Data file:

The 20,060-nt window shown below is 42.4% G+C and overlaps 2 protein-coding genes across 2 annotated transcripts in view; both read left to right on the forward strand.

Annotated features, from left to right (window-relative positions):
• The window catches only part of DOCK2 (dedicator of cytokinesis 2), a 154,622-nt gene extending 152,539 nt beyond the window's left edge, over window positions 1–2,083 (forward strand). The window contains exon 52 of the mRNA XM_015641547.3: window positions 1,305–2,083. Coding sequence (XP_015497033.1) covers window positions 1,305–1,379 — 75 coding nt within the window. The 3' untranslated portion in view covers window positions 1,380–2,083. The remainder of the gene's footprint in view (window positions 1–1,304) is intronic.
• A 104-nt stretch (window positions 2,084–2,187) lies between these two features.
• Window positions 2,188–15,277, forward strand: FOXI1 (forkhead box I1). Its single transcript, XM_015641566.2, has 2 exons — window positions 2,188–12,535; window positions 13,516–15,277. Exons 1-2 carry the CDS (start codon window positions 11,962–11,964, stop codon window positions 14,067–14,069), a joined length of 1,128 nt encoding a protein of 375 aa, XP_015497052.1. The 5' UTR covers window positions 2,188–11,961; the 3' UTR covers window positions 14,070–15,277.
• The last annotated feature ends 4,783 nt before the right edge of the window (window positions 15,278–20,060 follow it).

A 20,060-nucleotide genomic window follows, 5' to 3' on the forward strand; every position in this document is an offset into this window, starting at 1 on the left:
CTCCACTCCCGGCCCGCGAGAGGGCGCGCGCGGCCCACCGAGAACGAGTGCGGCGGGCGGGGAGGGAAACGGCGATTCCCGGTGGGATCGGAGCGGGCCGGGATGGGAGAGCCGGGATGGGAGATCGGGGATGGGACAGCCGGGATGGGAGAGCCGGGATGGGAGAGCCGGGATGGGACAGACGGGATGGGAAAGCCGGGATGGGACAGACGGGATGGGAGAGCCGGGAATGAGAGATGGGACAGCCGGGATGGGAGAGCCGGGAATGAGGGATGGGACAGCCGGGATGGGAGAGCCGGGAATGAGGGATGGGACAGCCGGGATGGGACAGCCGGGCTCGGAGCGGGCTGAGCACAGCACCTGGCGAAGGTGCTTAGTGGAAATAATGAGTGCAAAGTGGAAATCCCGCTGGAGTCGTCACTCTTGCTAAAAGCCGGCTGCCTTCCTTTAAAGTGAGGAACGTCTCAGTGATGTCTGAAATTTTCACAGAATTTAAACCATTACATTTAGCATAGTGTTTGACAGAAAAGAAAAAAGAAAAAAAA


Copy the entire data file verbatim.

The 20,060-nt window shown below is 42.4% G+C and overlaps 2 protein-coding genes across 2 annotated transcripts in view; both read left to right on the forward strand.

Annotated features, from left to right (window-relative positions):
• The window catches only part of DOCK2 (dedicator of cytokinesis 2), a 154,622-nt gene extending 152,539 nt beyond the window's left edge, over window positions 1–2,083 (forward strand). The window contains exon 52 of the mRNA XM_015641547.3: window positions 1,305–2,083. Coding sequence (XP_015497033.1) covers window positions 1,305–1,379 — 75 coding nt within the window. The 3' untranslated portion in view covers window positions 1,380–2,083. The remainder of the gene's footprint in view (window positions 1–1,304) is intronic.
• A 104-nt stretch (window positions 2,084–2,187) lies between these two features.
• Window positions 2,188–15,277, forward strand: FOXI1 (forkhead box I1). Its single transcript, XM_015641566.2, has 2 exons — window positions 2,188–12,535; window positions 13,516–15,277. Exons 1-2 carry the CDS (start codon window positions 11,962–11,964, stop codon window positions 14,067–14,069), a joined length of 1,128 nt encoding a protein of 375 aa, XP_015497052.1. The 5' UTR covers window positions 2,188–11,961; the 3' UTR covers window positions 14,070–15,277.
• The last annotated feature ends 4,783 nt before the right edge of the window (window positions 15,278–20,060 follow it).

A 20,060-nucleotide genomic window follows, 5' to 3' on the forward strand; every position in this document is an offset into this window, starting at 1 on the left:
CTCCACTCCCGGCCCGCGAGAGGGCGCGCGCGGCCCACCGAGAACGAGTGCGGCGGGCGGGGAGGGAAACGGCGATTCCCGGTGGGATCGGAGCGGGCCGGGATGGGAGAGCCGGGATGGGAGATCGGGGATGGGACAGCCGGGATGGGAGAGCCGGGATGGGAGAGCCGGGATGGGACAGACGGGATGGGAAAGCCGGGATGGGACAGACGGGATGGGAGAGCCGGGAATGAGAGATGGGACAGCCGGGATGGGAGAGCCGGGAATGAGGGATGGGACAGCCGGGATGGGAGAGCCGGGAATGAGGGATGGGACAGCCGGGATGGGACAGCCGGGCTCGGAGCGGGCTGAGCACAGCACCTGGCGAAGGTGCTTAGTGGAAATAATGAGTGCAAAGTGGAAATCCCGCTGGAGTCGTCACTCTTGCTAAAAGCCGGCTGCCTTCCTTTAAAGTGAGGAACGTCTCAGTGATGTCTGAAATTTTCACAGAATTTAAACCATTACATTTAGCATAGTGTTTGACAGAAAAGAAAAAAGAAAAAAAA